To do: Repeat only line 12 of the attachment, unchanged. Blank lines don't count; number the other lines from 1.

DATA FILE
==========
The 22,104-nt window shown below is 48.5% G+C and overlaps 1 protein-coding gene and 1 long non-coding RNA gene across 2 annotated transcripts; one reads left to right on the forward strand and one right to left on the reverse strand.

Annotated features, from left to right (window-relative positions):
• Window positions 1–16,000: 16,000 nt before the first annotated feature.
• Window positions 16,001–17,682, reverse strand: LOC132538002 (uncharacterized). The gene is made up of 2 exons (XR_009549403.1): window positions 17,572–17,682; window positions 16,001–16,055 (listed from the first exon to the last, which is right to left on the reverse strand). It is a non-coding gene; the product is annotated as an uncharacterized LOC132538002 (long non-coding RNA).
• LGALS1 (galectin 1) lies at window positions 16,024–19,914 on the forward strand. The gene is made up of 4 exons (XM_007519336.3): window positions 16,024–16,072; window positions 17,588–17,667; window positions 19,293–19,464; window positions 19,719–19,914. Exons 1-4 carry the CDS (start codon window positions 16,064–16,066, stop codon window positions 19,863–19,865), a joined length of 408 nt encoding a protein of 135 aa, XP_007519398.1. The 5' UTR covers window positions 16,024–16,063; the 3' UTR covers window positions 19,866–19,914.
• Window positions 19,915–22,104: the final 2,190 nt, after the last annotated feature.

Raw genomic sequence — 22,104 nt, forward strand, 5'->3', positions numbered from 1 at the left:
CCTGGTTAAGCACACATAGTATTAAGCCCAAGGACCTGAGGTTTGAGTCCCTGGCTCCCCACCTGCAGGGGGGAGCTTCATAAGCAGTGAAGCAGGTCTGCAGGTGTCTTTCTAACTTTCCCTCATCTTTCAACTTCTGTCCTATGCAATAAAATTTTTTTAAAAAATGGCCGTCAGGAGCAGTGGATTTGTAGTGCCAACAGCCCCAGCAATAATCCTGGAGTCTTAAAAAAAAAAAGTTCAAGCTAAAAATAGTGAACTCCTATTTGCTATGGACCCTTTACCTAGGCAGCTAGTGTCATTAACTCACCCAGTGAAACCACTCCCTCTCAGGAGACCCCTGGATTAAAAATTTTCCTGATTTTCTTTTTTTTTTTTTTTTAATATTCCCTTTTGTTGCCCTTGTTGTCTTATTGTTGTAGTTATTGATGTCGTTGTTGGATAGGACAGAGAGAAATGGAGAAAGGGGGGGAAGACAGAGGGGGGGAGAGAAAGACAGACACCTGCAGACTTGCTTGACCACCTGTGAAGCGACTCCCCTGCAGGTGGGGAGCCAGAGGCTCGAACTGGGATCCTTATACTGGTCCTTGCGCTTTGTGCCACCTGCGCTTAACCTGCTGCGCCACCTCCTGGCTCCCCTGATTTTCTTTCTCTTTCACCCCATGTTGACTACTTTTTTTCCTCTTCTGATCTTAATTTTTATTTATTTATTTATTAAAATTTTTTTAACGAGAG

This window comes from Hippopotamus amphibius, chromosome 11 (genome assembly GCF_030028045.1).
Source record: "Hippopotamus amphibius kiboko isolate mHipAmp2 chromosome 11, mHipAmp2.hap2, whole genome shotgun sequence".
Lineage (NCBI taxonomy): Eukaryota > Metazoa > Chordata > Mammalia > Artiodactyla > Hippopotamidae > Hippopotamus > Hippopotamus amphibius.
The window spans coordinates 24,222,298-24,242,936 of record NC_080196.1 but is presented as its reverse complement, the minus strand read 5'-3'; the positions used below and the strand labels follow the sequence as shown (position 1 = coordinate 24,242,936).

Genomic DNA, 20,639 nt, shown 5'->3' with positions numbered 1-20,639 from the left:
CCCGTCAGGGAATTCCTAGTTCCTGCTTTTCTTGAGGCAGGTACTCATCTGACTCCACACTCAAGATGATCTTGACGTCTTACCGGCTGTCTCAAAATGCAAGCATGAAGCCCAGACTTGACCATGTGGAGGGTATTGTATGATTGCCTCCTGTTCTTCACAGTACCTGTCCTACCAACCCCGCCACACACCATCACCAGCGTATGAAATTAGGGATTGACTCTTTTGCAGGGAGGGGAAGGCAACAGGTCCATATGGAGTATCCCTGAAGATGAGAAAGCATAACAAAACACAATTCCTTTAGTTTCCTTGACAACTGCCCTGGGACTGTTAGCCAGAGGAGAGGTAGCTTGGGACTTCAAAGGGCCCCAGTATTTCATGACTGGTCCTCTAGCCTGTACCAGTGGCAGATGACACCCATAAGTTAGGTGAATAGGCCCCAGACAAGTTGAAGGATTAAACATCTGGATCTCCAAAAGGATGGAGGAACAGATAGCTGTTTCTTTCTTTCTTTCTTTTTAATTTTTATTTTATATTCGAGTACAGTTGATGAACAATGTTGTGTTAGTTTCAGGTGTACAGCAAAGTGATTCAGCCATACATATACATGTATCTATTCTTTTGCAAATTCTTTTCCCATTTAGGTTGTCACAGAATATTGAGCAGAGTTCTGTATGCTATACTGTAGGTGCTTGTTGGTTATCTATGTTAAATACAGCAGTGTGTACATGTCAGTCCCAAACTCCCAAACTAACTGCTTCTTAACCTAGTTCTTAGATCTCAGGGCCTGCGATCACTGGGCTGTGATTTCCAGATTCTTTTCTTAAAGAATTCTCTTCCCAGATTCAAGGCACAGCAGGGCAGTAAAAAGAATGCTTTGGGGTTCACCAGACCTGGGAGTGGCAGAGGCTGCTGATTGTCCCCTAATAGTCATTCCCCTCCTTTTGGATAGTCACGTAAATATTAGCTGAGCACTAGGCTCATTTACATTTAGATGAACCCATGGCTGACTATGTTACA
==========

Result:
The window spans coordinates 24,222,298-24,242,936 of record NC_080196.1 but is presented as its reverse complement, the minus strand read 5'-3'; the positions used below and the strand labels follow the sequence as shown (position 1 = coordinate 24,242,936).